“Things that are easy to swallow are hardly ever nutritious.”
Nothing of worth ever begins as something popular. Something of outstanding worth usually has to make its way gradually, moving on timid steps, out into a hostile, indifferent world. It doesn’t bolt into the spotlight like an extravagant starburst. It moves on hesitant steps, always extremely vigilant, because on all sides looms The Popular which can overwhelm it or lead it astray. A work of extraordinary merit usually it takes a great deal of time to gain its footing, and it requires a lot of exposure, analysis and comparison before a book or a painting or a play or a beautiful building are recognized as being “the real thing.”
That recognition can be as slow as a glacier’s progress. When the Italian Dante finished his The Divine Comedy,” the critical opinion of the day damned it as “Gothic obscurantism.” It isn’t. It is measured, stately and beautiful. Today, it is extolled as one of the great narrative poems in Western Civilization. It took 150 years for the greatness of Shakespeare to emerge, thanks to the Romantics. Even The Iliad, Homer’s masterpiece, required a long span of time before its imperishable beauty was praised. The Greeks of Homer’s time were so corrupt, they even denied that the Trojan War took place. Homer’s work was dismissed as mere fraudulence.
Great art is like a message in a bottle. The heaving sea is populated with acres of bottles bobbing on the swells. A curious onlooker can idly fish out a bottle and take out the message. If the message has no interest for him, he lets it fall into the surf. If it appears to have brief interest, he may perhaps hand it to his neighbor who might gaze at it for a minute, then discard it. This is where endowments of intelligence and gifts of emotional depth and perceptiveness begin to play a part. Say we have a mind that consistently spends its time reading, observing, reflecting, and meditating. Over time, he or she is going to develop skills based on those activities. He or she will lead two lives, the personal and the intellectual. The skills from the latter depend on the growth of insight, vivid interests and focused observation.
So what happens when a richly endowed mind comes across the message? It will not read the message idly, but with genuine curiosity. If it is a trifle, he throws it away, but if it isn’t, he will consider it, examine it, create a scale of importance, rate it, and if he has friends of similar temperament and gifts, will pass it on to them. In other words, the reaction of his friends will vary according to their brains and emotional depth, but it isn’t likely that they would want to discard it without a hearing. Soon some preliminary agreement will be forged about the worth of the message. Analytic comparisons take place. That is how fame is established and spread. Fame depends on convincing the skeptical.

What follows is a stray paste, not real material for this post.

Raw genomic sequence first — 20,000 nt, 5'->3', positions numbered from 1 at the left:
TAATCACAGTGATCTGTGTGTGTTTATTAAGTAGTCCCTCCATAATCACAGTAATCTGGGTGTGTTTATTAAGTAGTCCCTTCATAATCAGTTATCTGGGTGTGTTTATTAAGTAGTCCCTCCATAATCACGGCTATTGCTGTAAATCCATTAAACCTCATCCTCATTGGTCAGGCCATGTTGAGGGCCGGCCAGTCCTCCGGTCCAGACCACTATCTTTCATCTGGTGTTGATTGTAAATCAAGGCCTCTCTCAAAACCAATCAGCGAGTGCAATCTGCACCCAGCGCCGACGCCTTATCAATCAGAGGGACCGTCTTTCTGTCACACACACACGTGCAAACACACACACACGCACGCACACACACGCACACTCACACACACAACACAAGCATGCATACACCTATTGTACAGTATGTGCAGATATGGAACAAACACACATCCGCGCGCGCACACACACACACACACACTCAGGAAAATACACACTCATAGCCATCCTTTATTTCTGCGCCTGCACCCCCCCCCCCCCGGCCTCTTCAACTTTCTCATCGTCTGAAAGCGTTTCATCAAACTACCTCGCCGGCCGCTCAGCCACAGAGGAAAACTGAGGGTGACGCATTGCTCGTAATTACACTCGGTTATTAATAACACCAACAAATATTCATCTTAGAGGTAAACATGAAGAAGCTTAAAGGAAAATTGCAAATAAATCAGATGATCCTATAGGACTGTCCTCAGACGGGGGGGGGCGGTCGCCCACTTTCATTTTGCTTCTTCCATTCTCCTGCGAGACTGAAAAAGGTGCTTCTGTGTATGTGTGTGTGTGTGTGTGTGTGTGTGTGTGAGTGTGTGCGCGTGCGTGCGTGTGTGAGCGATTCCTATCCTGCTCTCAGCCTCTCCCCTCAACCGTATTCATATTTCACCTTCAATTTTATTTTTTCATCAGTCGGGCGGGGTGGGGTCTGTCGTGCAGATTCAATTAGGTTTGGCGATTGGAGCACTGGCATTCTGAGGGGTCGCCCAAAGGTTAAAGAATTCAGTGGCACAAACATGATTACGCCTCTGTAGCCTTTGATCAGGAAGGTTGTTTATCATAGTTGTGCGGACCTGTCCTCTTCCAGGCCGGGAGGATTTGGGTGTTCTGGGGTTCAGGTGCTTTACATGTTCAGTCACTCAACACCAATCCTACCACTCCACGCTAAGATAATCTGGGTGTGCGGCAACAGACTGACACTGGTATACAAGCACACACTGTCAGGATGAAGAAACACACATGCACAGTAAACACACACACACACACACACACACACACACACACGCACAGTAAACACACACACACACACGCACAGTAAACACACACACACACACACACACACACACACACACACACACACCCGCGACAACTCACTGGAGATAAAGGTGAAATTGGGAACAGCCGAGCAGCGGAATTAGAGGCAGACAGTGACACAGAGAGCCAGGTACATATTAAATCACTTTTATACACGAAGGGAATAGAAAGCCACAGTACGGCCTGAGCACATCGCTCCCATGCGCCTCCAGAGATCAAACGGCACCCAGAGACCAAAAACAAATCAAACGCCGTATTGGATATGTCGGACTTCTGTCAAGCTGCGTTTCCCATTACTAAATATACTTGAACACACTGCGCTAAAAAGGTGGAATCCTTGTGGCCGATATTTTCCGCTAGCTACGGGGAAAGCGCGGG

So what establishes value? The passage of time. Time weeds out nuisances and but keeps the worthy creations and onlookers and readers will begin to rank them in the scale of importance and excellence. There is always a struggle taking place in a civilization between the cheap and glamorous and the quiet and truthful. The more our nature is limited, the more our brains and feelings are shallow, the more likely they will be to praise what is worthless and to exalt what is false and dubious. Integrity grows in our character only by overcoming the inferior elements of or minds and supplanting them with something more alert and astute. If you have a nature that risks ridicule because it halts to think before it pronounces, you have a nature that is honest. It may be mistaken at times, and may come to repudiate its earlier judgments, but if it has integrity, it will demand repeated efforts to correct its earlier misconceptions.
The best in us wants to admire the admirable, not the shoddy and flimsy imitations of it. We do not want to substitute something that has an enduring value, something that acts to stimulate accomplishments for something flashy and worthless, and yet people do that all the time. They forget that the popular is usually the radically unsound because the popular caters to our mental or spiritual limitations. Popularity is a mirage that masks merit. The first idea to delight the mind may not be a sound or noble one. It may beguile, mislead, stupefy, and it may lead he mind completely astray. The goal of our thought should be clearer or more accurate and more deeply felt perceptions of our own common life. To obtain greater clarity of sight, we have to shun things that pretend to be insightful or durable when it fact, they betray and blind us.